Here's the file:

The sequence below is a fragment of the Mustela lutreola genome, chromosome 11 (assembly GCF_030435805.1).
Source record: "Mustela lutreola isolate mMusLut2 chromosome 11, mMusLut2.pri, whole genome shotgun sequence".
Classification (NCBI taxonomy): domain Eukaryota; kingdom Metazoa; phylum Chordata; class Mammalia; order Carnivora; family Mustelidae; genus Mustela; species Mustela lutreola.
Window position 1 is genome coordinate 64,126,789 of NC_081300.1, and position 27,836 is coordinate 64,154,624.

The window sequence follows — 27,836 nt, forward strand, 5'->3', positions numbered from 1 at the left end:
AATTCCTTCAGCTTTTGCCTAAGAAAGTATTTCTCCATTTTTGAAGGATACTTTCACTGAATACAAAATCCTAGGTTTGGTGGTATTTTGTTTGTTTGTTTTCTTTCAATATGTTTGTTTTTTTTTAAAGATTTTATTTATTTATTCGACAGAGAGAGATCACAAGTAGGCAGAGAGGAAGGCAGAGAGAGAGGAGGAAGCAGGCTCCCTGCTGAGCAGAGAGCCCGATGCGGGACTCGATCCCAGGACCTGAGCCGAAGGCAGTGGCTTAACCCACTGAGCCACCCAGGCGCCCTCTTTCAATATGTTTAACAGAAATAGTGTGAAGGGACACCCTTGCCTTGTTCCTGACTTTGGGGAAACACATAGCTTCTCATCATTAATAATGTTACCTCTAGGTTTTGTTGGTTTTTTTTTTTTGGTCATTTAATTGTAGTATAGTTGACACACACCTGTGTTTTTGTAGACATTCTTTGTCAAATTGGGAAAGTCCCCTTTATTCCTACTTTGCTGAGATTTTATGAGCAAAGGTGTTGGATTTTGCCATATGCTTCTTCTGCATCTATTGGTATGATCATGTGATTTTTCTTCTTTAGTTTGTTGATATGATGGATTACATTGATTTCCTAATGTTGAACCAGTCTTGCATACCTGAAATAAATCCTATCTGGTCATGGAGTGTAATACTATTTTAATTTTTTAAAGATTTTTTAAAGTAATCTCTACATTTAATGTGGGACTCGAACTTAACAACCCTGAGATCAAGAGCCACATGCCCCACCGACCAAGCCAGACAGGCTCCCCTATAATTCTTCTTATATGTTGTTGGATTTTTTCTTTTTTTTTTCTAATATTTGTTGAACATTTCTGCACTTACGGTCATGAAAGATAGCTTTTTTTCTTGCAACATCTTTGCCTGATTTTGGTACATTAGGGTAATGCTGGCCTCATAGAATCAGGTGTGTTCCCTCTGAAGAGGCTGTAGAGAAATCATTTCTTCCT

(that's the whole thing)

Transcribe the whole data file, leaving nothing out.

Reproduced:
The sequence below is a fragment of the Mustela lutreola genome, chromosome 11 (assembly GCF_030435805.1).
Source record: "Mustela lutreola isolate mMusLut2 chromosome 11, mMusLut2.pri, whole genome shotgun sequence".
Classification (NCBI taxonomy): domain Eukaryota; kingdom Metazoa; phylum Chordata; class Mammalia; order Carnivora; family Mustelidae; genus Mustela; species Mustela lutreola.
Window position 1 is genome coordinate 64,126,789 of NC_081300.1, and position 27,836 is coordinate 64,154,624.

The window sequence follows — 27,836 nt, forward strand, 5'->3', positions numbered from 1 at the left end:
AATTCCTTCAGCTTTTGCCTAAGAAAGTATTTCTCCATTTTTGAAGGATACTTTCACTGAATACAAAATCCTAGGTTTGGTGGTATTTTGTTTGTTTGTTTTCTTTCAATATGTTTGTTTTTTTTTAAAGATTTTATTTATTTATTCGACAGAGAGAGATCACAAGTAGGCAGAGAGGAAGGCAGAGAGAGAGGAGGAAGCAGGCTCCCTGCTGAGCAGAGAGCCCGATGCGGGACTCGATCCCAGGACCTGAGCCGAAGGCAGTGGCTTAACCCACTGAGCCACCCAGGCGCCCTCTTTCAATATGTTTAACAGAAATAGTGTGAAGGGACACCCTTGCCTTGTTCCTGACTTTGGGGAAACACATAGCTTCTCATCATTAATAATGTTACCTCTAGGTTTTGTTGGTTTTTTTTTTTTGGTCATTTAATTGTAGTATAGTTGACACACACCTGTGTTTTTGTAGACATTCTTTGTCAAATTGGGAAAGTCCCCTTTATTCCTACTTTGCTGAGATTTTATGAGCAAAGGTGTTGGATTTTGCCATATGCTTCTTCTGCATCTATTGGTATGATCATGTGATTTTTCTTCTTTAGTTTGTTGATATGATGGATTACATTGATTTCCTAATGTTGAACCAGTCTTGCATACCTGAAATAAATCCTATCTGGTCATGGAGTGTAATACTATTTTAATTTTTTAAAGATTTTTTAAAGTAATCTCTACATTTAATGTGGGACTCGAACTTAACAACCCTGAGATCAAGAGCCACATGCCCCACCGACCAAGCCAGACAGGCTCCCCTATAATTCTTCTTATATGTTGTTGGATTTTTTCTTTTTTTTTTCTAATATTTGTTGAACATTTCTGCACTTACGGTCATGAAAGATAGCTTTTTTTCTTGCAACATCTTTGCCTGATTTTGGTACATTAGGGTAATGCTGGCCTCATAGAATCAGGTGTGTTCCCTCTGAAGAGGCTGTAGAGAAATCATTTCTTCCT